by Asokan. G | 2008 | 88,742 words
Ayurveda, represented by Charaka and Sushruta, stands first among the sciences of Indian intellectual tradition. The Charaka-samhita, ascribed to the great celebrity Charaka, has got three strata. (1) The first stratum is the original work composed by Agnivesha, the foremost of the six disciples of Punarvasu Atreya. He accomplished the work by coll...
Āyurveda, represented by Caraka and Suśruta, stands first among the sciences of Indian intellectual tradition. No other branch of learning is subject to such an acute competition as Āyurveda is with modern medicine. Yet, it has survived the challenges of time and has attained a new impetus today. Intensive researches and studies are being carried out throughout the world with the intention to answer some of the fundamental questions which are yet to be answered in the domain of medical science. This is probably due to the novelty of the fundamental principles of Āyurveda which is based on a holistic approach. The fundamental principles are, in fact, built upon philosophical concepts. Hence it is essential to remove the ambiguities in philosophical abstractions for developing the consistency and authenticity of the fundamental principles. One of the possible ways is to make explicit the philosophical speculations in which the fundamental principles of Āyurveda are rooted. Carakasaṃhitā deserves special mention in this respect.
Carakasaṃhitā is recognized as a unique treatise on kāyacikitsā and fundamental principles. It is an encyclopaedia that discusses the inner and outer world without leaving anything as irrelevant and taking into consideration the prevailing knowledge systems.
Carakasaṃhitā, ascribed to the great celebrity Caraka, has got three strata. The first stratum is the original work composed by Agniveśa, the foremost of the six disciples of Punarvasu Ātreya. He accomplished the work by collecting and codifying the teachings of his preceptor Punarvasu Ātreya. The second and the most prominent stratum is the redacted (pratisaṃskṛta) form of Agniveśatantra and this redaction is ascribed to Caraka.The third and final layer is a reconstruction by Dṛḍhabala, son of Kapilabala of the Punjab. He has incorporated the seventeen chapters of the sixth section Cikitsāsthāna as well as the last two sections Kalpasthāna and Siddhisthāna into the Carakasaṃhitā and completed it. Thus, Carakasaṃhitā, as it is available today, comprises 120 chapters (adhyāyas) prearranged in eight sections (sthānas): Ślokasthāna or Sūtrasthāna (30 chapters), Nidānasthāna (8 chapters), Vimānasthāna (8 chapters), Sārīrasthāna (8 chapters), Indriyasthāna (12 chapters), Cikitsāsthāna (30 chapters), Kalpasthāna (12 chapters), and Siddhisthāna (12 chapters). The most significant thing to be noted in this connection is that the book is now known in the name of the redactor Caraka even though the final reconstruction was done by Dṛḍhabala,.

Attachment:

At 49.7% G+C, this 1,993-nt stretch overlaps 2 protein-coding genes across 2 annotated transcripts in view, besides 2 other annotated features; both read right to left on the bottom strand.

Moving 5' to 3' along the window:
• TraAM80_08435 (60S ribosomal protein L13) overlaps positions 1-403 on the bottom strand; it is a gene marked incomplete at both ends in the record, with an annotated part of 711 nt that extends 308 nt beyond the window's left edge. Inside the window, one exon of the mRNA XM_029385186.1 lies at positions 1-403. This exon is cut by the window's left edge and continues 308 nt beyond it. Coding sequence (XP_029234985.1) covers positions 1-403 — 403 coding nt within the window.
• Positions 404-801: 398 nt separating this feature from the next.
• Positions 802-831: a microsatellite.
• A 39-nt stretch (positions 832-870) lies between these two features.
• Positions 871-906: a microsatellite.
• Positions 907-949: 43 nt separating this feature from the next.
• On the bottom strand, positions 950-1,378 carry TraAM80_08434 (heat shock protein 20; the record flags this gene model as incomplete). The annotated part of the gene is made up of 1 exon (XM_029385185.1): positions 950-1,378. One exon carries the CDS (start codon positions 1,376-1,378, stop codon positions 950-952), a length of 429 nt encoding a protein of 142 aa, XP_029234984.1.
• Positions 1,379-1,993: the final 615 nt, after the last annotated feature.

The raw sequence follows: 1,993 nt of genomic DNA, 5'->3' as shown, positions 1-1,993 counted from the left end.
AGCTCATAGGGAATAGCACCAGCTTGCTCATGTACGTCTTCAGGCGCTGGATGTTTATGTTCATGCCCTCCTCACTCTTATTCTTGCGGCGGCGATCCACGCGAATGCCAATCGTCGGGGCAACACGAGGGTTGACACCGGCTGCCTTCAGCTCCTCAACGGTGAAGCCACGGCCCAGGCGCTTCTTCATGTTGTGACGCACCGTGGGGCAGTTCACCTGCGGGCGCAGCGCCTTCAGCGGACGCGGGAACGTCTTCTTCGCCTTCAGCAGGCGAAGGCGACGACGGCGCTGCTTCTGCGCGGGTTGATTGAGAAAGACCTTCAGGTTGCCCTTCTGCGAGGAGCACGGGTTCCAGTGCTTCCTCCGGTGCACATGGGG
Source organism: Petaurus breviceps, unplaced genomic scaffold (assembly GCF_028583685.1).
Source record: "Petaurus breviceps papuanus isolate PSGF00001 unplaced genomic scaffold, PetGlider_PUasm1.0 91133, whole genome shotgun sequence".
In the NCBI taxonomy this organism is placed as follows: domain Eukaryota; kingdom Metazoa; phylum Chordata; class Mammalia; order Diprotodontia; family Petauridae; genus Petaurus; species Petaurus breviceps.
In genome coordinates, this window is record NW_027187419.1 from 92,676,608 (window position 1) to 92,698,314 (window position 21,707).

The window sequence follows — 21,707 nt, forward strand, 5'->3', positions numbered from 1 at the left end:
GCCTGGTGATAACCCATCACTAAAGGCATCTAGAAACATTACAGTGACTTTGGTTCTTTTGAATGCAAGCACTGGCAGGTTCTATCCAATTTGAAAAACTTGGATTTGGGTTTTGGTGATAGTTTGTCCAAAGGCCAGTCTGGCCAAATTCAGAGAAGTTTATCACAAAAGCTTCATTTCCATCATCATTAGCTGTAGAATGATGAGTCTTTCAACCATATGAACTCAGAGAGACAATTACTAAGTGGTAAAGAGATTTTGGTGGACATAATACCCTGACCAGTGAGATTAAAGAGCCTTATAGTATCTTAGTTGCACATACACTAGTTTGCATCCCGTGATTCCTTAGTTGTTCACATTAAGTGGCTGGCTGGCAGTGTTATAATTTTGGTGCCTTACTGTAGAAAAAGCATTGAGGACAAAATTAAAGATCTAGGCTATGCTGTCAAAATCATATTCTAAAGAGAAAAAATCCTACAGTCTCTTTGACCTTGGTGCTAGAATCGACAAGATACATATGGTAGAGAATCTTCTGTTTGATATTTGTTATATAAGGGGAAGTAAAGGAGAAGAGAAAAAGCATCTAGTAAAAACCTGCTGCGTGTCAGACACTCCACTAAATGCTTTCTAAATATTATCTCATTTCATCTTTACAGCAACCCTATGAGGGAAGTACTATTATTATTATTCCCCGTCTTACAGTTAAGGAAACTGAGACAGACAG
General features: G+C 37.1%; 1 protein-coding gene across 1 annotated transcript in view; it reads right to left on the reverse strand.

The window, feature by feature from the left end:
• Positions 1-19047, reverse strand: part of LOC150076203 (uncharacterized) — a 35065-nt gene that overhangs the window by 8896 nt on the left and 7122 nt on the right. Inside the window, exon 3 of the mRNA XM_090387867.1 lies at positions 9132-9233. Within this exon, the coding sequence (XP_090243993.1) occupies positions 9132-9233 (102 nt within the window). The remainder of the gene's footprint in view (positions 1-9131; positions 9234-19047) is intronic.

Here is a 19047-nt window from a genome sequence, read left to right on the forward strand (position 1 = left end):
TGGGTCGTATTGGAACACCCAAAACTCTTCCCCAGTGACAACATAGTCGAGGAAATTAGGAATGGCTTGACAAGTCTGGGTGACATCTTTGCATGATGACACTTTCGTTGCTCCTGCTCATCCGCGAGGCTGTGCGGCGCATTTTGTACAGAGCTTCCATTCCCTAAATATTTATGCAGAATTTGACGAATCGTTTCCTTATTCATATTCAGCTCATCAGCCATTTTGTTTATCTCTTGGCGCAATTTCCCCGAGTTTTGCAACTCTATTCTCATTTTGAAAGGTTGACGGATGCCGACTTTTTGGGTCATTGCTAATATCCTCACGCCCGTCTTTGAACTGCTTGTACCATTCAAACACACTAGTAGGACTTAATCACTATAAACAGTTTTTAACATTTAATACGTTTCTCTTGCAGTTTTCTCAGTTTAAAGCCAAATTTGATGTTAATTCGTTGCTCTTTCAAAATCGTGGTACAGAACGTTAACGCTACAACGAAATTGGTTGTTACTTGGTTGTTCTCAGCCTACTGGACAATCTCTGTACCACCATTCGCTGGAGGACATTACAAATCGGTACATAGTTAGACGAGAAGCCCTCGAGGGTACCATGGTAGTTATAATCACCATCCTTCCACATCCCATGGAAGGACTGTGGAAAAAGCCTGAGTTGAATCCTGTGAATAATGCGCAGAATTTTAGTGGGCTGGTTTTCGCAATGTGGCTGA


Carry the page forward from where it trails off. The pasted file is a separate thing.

The present thesis is the result of my endeavor as a research student of the Mahatma Gandhi University. The purpose of the attempt is to present a comprehensive view of the philosophy of Caraka. The work primarily tries to codify the philosophical abstractions strewn in different sthānās of the compendium and, through a comparison with the concepts in other philosophical systems, seeks to bring out the foundational ideas constituting the creative matrix of Āyurveda.
The thesis comprises nine chapters. The introductory chapter deals with the relevance of the study by focusing on the relationship between philosophy and the practical science of Āyurveda. The second chapter gives an explanation of the six categories enumerated by Caraka in comparison with the six categories of Vaiśeṣika philosophy. The third chapter is devoted to a discussion of the important fundamental theories regarding the origin of the universe, five physical elements (pañcabhūtas), and the three faults (tridoṣas), and reveals the allegiance of Caraka to the pre-classical Sāṃkya.
The next chapter describes the Self as the foundational cause of the Universe. A detailed exposition of a human-being and his relation with the universe based on philosophical abstractions is given in the fifth chapter. In the sixth chapter the sources of knowledge are analyzed by making a comparison with their concepts in Nyāya philosophy. Similarly, the seventh chapter is a comparative analysis of logic and dialectical terms. Analytical divices are also discussed in this chapter. The eighth chapter discusses ethical conceptions and moral prescriptions. The concluding chapter evaluates the innovative contributions of Caraka and determines his philosophical vision.